On 14th June 1940 the first transport of prisoners, consisting of 728 Polish men, arrived to KL Auschwitz from Tarnow prison. Poles were the first victims of this concentration camp, and the reason Germans created it.
In Poland, 14th June is the annual National Remembrance Day of the Victims of the German Nazi Concentration and Death Camps.
The idea for a concentration camp near the German-occupied town of Oświęcim, on the border of Silesia and Lesser Poland, came from SS-Oberführer Arpad Wigand. Wigand was responsible for state security in the then-German city of Breslau (Wrocław) in late 1939. He was concerned about overflowing prisons in Upper Silesia and Zagłębie Dąbrowskie. Polish resistance had been intensifying and this could only be thwarted by mass arrests. Around the same time, German authorities changed the town’s name from Oświęcim to Auschwitz.
Wigand suggested repurposing Polish army barracks to open the camp without delay. The secluded area was perfect for further expansion and a nearby train line connected Silesia with the General Governorate for the Occupied Polish Region. The order to commence works came from Heinrich Himmler, head of the SS, on 28 April 1940, and was implemented by SS Rudolf Höss, who would later oversee the camp.
Three weeks after Himmler’s order, on 20 May 1940, SS Officer Gerhard Palitzsch brought 30 German non-political prisoners from KL Sachsenhausen near Berlin to KL Auschwitz. They were tattooed with camp numbers 1-30. These criminals became the first cohort of middle management at KL Auschwitz.
KL Auschwitz was inaugurated on 14 June 1940 when the first transport of political prisoners arrived. These were the Poles transferred from Tarnow prison by German security command in Cracow. This transport included prisoners of war from the 1939 September campaign, captured on their way to Hungary, as well as members of the Polish resistance, university and high school students, and a handful of Polish Jews. The prisoners arrived on an ordinary passenger train.
Bogumił Antoniewicz, a survivor from the first transport, reported that the majority were young, well under 50. They came from all social classes and backgrounds. There were students, former soldiers, intelligentsia, aristocrats and peasants. There were also a few Jews. He did not remember seeing any priests, though another survivor recalled that “amongst us were monks, priests and Jews”.
As the train from Tarnow stopped in Cracow, the prisoners heard the news about the of surrender of Paris. Prisoner Jerzy Bielecki recalled: “This moment stuck in my head, when the train rolled into Cracow station. We heard from the loudspeakers that Paris had just fallen. We felt horrible. Desperate moments. The Germans were celebrating.”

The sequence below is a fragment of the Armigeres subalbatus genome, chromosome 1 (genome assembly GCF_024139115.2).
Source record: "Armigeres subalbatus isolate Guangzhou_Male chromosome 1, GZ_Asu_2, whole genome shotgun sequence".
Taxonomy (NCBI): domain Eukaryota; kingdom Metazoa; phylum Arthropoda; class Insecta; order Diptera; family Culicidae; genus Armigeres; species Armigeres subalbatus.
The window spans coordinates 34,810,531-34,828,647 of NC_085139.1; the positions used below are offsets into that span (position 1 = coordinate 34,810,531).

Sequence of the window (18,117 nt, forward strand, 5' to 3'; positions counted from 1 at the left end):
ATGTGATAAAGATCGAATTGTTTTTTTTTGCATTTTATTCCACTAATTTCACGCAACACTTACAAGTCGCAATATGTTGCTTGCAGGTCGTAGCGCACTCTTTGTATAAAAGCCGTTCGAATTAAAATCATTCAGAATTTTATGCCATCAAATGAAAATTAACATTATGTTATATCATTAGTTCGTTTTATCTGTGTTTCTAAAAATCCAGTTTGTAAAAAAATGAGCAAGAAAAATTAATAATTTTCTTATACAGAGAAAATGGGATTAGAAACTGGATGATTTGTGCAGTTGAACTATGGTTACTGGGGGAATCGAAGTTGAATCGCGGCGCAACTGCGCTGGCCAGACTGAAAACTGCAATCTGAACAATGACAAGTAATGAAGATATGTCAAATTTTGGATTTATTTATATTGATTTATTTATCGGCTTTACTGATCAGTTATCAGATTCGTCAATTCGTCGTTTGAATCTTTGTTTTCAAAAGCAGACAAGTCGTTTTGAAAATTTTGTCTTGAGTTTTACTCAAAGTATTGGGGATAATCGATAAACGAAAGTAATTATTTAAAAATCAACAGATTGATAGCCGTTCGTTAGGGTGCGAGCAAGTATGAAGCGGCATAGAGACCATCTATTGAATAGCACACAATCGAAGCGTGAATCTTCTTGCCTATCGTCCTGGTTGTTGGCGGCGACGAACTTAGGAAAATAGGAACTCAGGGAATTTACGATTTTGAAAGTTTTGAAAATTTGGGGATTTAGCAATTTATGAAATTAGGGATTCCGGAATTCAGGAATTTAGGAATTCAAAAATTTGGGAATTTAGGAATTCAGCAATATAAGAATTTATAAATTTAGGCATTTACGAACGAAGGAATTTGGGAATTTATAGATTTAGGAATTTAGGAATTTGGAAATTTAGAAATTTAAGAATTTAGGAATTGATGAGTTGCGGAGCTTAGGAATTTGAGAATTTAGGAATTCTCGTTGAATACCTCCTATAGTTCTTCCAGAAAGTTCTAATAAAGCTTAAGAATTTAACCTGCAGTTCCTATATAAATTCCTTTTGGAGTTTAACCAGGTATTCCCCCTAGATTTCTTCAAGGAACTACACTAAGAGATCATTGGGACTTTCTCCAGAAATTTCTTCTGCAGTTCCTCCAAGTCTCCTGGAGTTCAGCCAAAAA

Kazimierz Albin recalls the welcome speech by the commander of KL Auschwitz, Hauptsturmführer Karl Fritzsch.
“This is Konzentrationslager Auschwitz.,” announced Fritzsch. “As elements hostile to the German nation, you will be detained here until the end of the war. Any signs of mutiny or disobedience will be severely punished. The penalty for resistance or attempted escape is death. If you are young and healthy you may survive up to three months. The only exit is though the crematorium chimney”.
After that, the prisoners were tattooed with camp numbers 31-758 and moved to the building of the former Polish Tobacco Monopoly. This is located next to what is now the Auschwitz Museum and Witold Pilecki’s School. The other buildings of KL Auschwitz were not ready yet.
Camp inmate number 31 was Stanisław Ryniak. After the war, he speculated: “I’ve often wondered why I got 31, the first Polish political number. We knew that 1-31 were German criminals. Was my name on top of the list, or was it pure coincidence?”
Of the 728 prisoners deported on that day, 298 survived the war, 272 died, and we do not know the fate of the other 158. Only one is still alive in 2021 – Kazimierz Albin.
The extermination of the Poles in KL Auschwitz served two purposes. The first was to terrorise the local population. The second, longer-term objective was to depopulate the future “German living space”, as Polish territories were designated for eventual germanisation.
Initially ethnic Poles were the predominant inmates. By midway through 1942 their numbers were matched by Jews, brought to KL Auschwitz from all over Europe. From 1943 Jews were the largest group in the camp.
The profile of Polish prisoners was varied. Many were detained because of their leadership potential: professors, artists, politicians, clergy, doctors, teachers, lawyers, engineers, army officers. Another group had been arrested at random on Polish streets in a practice known as a “łapanka” – a Nazi German tool of terrorising the urban populations. Then there were people forcibly removed from Zamojszczyzna (1942-43) and later from Warsaw during the 1944 uprising. A number of local residents from Oświęcim were also incarcerated.
In total, approximately 150,000 ethic Poles were transported to KL Auschwitz. Around half of this number survived.
KL Auschwitz was the main place of torment for Polish patriots from Upper Silesia, Cieszyn, Zagłębie, Chrzanów, Oświęcim and Żywiec regions. Of the 27,380 ethnic Polish prisoners from Upper Silesia (this number does not include Jews or Gypsies, who were recorded separately) only 9,054 survived until the end of the war. Of the rest, historians were able to establish the names of 7,969. The other 10,357 Poles remain unnamed. They are known only by the camp numbers detailed in Nazi records.
Nowhere is the dehumanising practice of numbering people more apparent than in KL Auschwitz court records. This farce of a court was run by the head of Gestapo from Katowice. While 3,118 Upper Silesians were sentenced to death by this “court” and executed, only 1,830 men and women are identified by name. The rest we only know by their camp numbers.
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